Fluoride FAQs

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What is fluoride?

Fluoride is the electrically charged atom (or "ion") that makes up the naturally occurring element fluorine. Although fluoride comes from fluorine, its properties are very different, just like chloride in common table salt is very different from chlorine. Most sources of drinking water contain some naturally occurring fluoride.

What is fluoridation?

Fluoridation is the addition of fluoride to a drinking water supply so that it contains the level recommended for optimal protection against tooth decay.

Why is Metropolitan fluoridating its water supplies?

At a cost of less than a dollar a family per year, Metropolitan joins the dental and medical health communities in believing fluoridation offers Southern California consumers an additional level of public health protection. In the end, adding fluoridation at its five treatment plants represents the greatest cost benefits for Metropolitan's 26 member public agencies and the 18 million people they serve.   Metropolitan's Board of Directors has been examining fluoridation since passage of a state law that conditionally mandates fluoridation of any public water supply that has at least 10,000 service connections or customers. Although Metropolitan was exempt from conditions of the law, local public health officials continued to push for large-scale fluoridation to be applied in order to maximize the financial and medical benefits of treating municipal water supplies. After an appeal by a group of public health officials representing six Southern California counties, Metropolitan's board voted to adopt a policy to fluoridate at the district's five treatment plants.

How does fluoride protect teeth against tooth decay?

Tooth enamel and the material underneath are made mostly of two common minerals--calcium and phosphate. Tooth decay occurs when acids produced by bacteria in the mouth dissolve or "demineralize" the teeth. Fluoride protects against tooth decay by slowing down or stopping demineralization, promoting "remineralization," and keeping the bacteria from producing too much acid.

What proof is there that fluoridated water prevents tooth decay?

The benefits of fluoride in drinking water have been observed in numerous studies and have been shown for people of all ages. Reductions in the rate of tooth decay in fluoridated communities have ranged from 30 to 60 percent for baby teeth, from 20 to 40 percent for teeth of children from 8 to 12 years old and from 15 to 35 percent for teenagers, adults and seniors. Some of the earliest evidence of the benefits of fluoride in drinking water came from comparing the rate of tooth decay in communities that had naturally optimized levels of fluoride in their water with communities with naturally low levels. In fact, the original recommendations for fluoridating water supplies came from this early work. The first community in the world to add fluoride to its water supply was Grand Rapids, Michigan in 1945. Fifteen years after fluoride was introduced, a study compared tooth decay in children who had consumed fluoride in drinking water from birth with children before fluoridation was started. The children who had consumed fluoridated water from birth had less than half the tooth decay of children who did not have fluoridated water. Communities who have fluoridated their water supplies in more recent years also have seen reductions in tooth decay although not as dramatic. That's because there is now widespread use of fluoridated toothpastes and there are other sources of fluoride, even in communities that have not fluoridated their water. (See answer to the next question.)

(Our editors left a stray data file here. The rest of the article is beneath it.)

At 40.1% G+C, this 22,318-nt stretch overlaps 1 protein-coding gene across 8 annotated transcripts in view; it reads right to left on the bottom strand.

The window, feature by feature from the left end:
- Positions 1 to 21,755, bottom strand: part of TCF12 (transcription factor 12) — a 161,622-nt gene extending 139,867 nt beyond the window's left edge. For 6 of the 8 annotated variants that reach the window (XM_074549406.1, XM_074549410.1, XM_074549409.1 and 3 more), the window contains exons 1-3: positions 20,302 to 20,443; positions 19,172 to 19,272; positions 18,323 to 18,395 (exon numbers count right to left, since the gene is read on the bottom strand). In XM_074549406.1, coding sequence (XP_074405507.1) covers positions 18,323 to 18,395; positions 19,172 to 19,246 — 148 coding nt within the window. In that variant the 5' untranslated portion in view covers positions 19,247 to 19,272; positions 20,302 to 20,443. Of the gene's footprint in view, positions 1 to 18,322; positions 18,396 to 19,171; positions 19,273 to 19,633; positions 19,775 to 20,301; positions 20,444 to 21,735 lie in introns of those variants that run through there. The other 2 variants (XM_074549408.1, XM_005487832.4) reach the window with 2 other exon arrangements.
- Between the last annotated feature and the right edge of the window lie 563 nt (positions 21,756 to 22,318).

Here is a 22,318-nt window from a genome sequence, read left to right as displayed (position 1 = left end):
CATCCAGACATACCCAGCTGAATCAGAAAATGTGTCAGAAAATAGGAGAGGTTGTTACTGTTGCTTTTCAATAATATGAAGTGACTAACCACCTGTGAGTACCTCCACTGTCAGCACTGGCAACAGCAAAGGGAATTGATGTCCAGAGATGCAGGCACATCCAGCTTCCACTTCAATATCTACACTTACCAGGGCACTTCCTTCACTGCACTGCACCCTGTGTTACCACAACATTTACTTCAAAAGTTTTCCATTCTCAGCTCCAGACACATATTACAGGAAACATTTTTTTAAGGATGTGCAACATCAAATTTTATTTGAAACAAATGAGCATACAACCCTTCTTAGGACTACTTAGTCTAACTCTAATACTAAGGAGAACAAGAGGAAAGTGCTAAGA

If I use a fluoridated toothpaste, am I already getting enough fluoride to protect against decay?

The benefits from water fluoridation build on those from fluoride in toothpaste or other sources. The use of fluoridated toothpastes became common in the 1970s. Communities that initiated fluoridation in the mid '70s have generally shown a lower rate of tooth decay than communities that did not fluoridate, even though fluoridated toothpastes have been in wide use.  

How much fluoride is used to treat drinking water supplies?

The California Department of Public Health has adopted regulations that establish standards for addition of fluoride to drinking water. According to those standards, any public water agency that fluoridates its water supply must maintain fluoride levels within the control range that has been established for its climate.